DEVINE v. FREEDOM NEWSPAPERS, Inc. et al.
This is an action to have a contract declared null and void, and to restrain the respondent city and its officers from paying out any city funds in connection therewith. General demurrers to the complaint were sustained without leave to amend, and the plaintiff has appealed from the judgment which followed.
The admitted facts are as follows. The appellant is a taxpayer in Santa Ana, a city of the fifth class with its fiscal year beginning and ending July 1. The Independent is a weekly newspaper published in Santa Ana. The Register, owned by the defendant corporation, is a daily newspaper published in Santa Ana. It has a paid circulation which covers more than 94% of all the homes in that city.
On June 1 and June 8, 1951, the city published in the Independent a notice calling for bids for publishing legal notices for the fiscal year July 1, 1951 to July 1, 1952, as required by section 37907 of the Government Code. The Independent submitted a bid in accordance with this notice. The Register submitted a lower bid. Below the signature on that bid the following language appears:
‘P.S. In event of acute newsprint shortage or other conditions beyond the control of the Register that may necessitate the limiting of the size of the Register or the rationing of advertising, the publisher reserves the right to cancel this bid, without penalty, on 60 days notice in writing.’
The city trustees, by unanimous vote, accepted the bid of the Register and awarded the contract to it.
The complaint contains no allegations of fraud or dishonesty. It alleges that by accepting the bid of the Register the city council purported to contract with it for the printing of legal publications in its Saturday issue for the fiscal year commencing July 1, 1951 and ending June 30, 1952; that this purported contract is illegal and void since it was not entered into in the manner prescribed by law; that the city officials had no power or authority to accept this bid; and that this contract is null and void in that it does not comply with the requirement of the statute that such a contract must cover a full year.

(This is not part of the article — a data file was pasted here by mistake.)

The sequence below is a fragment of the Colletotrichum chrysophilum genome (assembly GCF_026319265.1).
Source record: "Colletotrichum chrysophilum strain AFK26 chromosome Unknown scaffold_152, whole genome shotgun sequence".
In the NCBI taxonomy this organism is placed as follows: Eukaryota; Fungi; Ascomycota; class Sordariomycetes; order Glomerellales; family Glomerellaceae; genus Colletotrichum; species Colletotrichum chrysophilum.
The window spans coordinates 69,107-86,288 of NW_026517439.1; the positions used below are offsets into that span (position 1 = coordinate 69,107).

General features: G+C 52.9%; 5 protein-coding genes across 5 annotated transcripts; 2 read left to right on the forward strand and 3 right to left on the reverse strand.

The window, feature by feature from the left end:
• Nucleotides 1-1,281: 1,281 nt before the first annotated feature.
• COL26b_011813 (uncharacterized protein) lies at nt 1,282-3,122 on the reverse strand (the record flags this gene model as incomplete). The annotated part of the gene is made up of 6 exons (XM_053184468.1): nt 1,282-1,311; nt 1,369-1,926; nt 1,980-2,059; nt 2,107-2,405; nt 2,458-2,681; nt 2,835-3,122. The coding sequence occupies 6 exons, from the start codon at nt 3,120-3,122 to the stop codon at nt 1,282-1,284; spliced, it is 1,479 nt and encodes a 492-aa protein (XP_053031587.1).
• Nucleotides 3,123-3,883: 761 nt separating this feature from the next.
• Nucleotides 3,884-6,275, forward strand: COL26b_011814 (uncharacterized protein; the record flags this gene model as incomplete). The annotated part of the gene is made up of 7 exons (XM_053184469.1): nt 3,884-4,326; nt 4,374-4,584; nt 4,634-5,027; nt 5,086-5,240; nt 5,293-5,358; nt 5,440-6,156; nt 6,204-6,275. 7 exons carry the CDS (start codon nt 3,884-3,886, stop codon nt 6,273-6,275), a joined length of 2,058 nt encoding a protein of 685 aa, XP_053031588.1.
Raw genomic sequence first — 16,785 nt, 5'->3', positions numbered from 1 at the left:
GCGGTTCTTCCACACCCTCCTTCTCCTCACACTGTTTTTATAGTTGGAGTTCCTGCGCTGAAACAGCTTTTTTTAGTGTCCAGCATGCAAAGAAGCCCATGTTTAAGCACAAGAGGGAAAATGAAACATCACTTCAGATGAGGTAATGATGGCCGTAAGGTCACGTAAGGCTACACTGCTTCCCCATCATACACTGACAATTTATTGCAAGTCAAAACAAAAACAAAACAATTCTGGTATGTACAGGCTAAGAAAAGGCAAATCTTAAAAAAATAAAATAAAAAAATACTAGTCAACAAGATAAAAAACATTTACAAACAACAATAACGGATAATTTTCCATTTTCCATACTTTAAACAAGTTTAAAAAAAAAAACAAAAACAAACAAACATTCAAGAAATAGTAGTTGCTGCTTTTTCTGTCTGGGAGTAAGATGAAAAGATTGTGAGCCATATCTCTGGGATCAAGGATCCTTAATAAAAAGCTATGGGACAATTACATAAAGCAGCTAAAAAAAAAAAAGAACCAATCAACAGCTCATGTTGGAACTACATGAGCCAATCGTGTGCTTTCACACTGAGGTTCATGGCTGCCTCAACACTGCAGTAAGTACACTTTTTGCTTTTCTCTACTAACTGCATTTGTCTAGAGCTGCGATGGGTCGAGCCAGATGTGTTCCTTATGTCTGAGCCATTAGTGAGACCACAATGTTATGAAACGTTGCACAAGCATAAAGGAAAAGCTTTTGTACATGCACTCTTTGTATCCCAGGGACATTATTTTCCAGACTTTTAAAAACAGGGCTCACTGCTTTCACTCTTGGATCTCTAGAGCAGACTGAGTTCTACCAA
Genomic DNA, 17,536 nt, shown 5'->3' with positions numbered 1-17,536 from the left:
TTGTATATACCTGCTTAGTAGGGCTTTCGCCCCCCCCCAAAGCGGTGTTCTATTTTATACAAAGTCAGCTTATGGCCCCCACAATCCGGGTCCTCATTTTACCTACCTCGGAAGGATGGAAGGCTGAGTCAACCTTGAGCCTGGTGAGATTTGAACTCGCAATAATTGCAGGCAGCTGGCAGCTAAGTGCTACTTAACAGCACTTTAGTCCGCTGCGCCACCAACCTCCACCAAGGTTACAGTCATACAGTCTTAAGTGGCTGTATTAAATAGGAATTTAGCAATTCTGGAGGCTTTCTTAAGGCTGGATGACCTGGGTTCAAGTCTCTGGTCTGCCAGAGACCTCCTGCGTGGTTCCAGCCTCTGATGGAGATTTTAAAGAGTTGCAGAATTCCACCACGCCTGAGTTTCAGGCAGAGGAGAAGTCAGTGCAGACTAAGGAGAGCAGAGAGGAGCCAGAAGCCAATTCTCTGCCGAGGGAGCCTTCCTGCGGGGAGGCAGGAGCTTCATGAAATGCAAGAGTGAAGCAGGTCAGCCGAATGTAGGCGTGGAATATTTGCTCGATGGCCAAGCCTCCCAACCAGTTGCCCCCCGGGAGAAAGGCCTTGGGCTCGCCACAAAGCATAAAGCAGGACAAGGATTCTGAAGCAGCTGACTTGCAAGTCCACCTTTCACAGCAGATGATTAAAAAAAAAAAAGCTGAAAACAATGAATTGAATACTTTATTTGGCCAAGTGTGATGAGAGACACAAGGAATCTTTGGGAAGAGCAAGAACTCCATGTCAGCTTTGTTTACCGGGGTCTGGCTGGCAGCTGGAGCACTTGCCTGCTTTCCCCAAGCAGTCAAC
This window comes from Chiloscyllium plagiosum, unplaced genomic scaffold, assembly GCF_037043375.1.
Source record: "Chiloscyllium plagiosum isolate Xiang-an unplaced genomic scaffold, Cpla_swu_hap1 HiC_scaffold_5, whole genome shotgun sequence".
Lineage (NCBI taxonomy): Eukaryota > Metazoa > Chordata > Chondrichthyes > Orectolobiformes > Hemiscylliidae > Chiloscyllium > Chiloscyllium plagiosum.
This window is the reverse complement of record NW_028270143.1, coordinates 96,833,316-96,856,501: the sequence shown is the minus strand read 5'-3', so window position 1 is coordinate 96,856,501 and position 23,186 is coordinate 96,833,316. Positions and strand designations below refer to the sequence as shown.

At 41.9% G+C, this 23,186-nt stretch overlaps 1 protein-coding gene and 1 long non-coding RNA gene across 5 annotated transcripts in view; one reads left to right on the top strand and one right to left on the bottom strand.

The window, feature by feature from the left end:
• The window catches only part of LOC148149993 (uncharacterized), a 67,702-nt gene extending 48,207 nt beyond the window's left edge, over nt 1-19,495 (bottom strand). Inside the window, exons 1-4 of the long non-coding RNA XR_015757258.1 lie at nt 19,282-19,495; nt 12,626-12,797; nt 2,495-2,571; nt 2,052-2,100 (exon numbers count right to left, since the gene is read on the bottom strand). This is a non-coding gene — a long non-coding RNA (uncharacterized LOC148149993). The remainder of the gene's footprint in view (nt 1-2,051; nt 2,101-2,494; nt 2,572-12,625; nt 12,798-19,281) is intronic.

The appellant contends that section 37907 of the Government Code requires that such a contract for the printing of legal notices must be one for a full year; that this contract was not one for a year since the bidder reserved the right to cancel it on 60 days' notice; that it must be deemed to be a contract for 60 days only since it was not enforceable for any longer period; that it was not responsive to the call for bids and materially deviated therefrom; and that it follows that the contract does not comply with the statute and is null and void.
The postscript upon which the appellant relies was technically insufficient in that it was not signed and in that it purported to reserve a right to cancel the bid, but not to cancel the contract which would naturally follow an acceptance of the bid. Moreover, it was an unsigned attempt to add something to a previously completed bid, made in accordance with the statute and the published notice calling for bids. The bidder was presumed to know the law and was not free to attach any reservation which was contrary to the requirements of the statute and the published notice. Inyokern, etc., Dist. v. Haddock-Engineers, 36 Cal.2d 450, 224 P.2d 709. The attempted reservation was ineffective for any purpose and the council properly disregarded it.
Even if this postcript should not be entirely disregarded, it does not necessarily follow that it had the effect of making the contract null and void from the beginning. In that event, this must still be regarded as a contract for a year, with a questionable provision in it, and not merely one for 60 days. The statute does not go into details and intentionally leaves the terms of such a contract largely to the discretion of the council. In the exercise of this discretion the council had the right to determine which was the better bid in the light of existing circumstances, and of future probabilities so far as they could be foreseen. The attempted reservation, even if intended to apply to the contract and not merely to the bid, was not an arbitrary right of cancellation but was one to be used only in the event of an unexpected emergency which would probably never arise. If such an emergency did arise it is by no means certain that the city would be unable to enforce the contract and, in any event, it could remedy the situation by making another contract for the rest of the year. In the meantime it would have had the benefit of the more favorable contract. In the absence of any charge of fraud or dishonesty, the vague possibility that the duration of the contract might turn out to be something less than a year could not, and did not automatically make this contract null and void under the circumstances which here appear. Cyr v. White, 83 Cal.App.2d 22, 187 P.2d 834. The admitted facts show at least a substantial compliance with the statute, and it cannot be held that the contract was so illegal as never to have existed.
No error appears in refusing permission to amend. No amendment was possible except by charging fraud, which would have entirely changed the cause of action. Cyr v. White, supra. It is not contended that any fraud existed or that any proper amendment could have been made.
The judgment is affirmed.
BARNARD, Presiding Justice.
MUSSELL, J., concurs.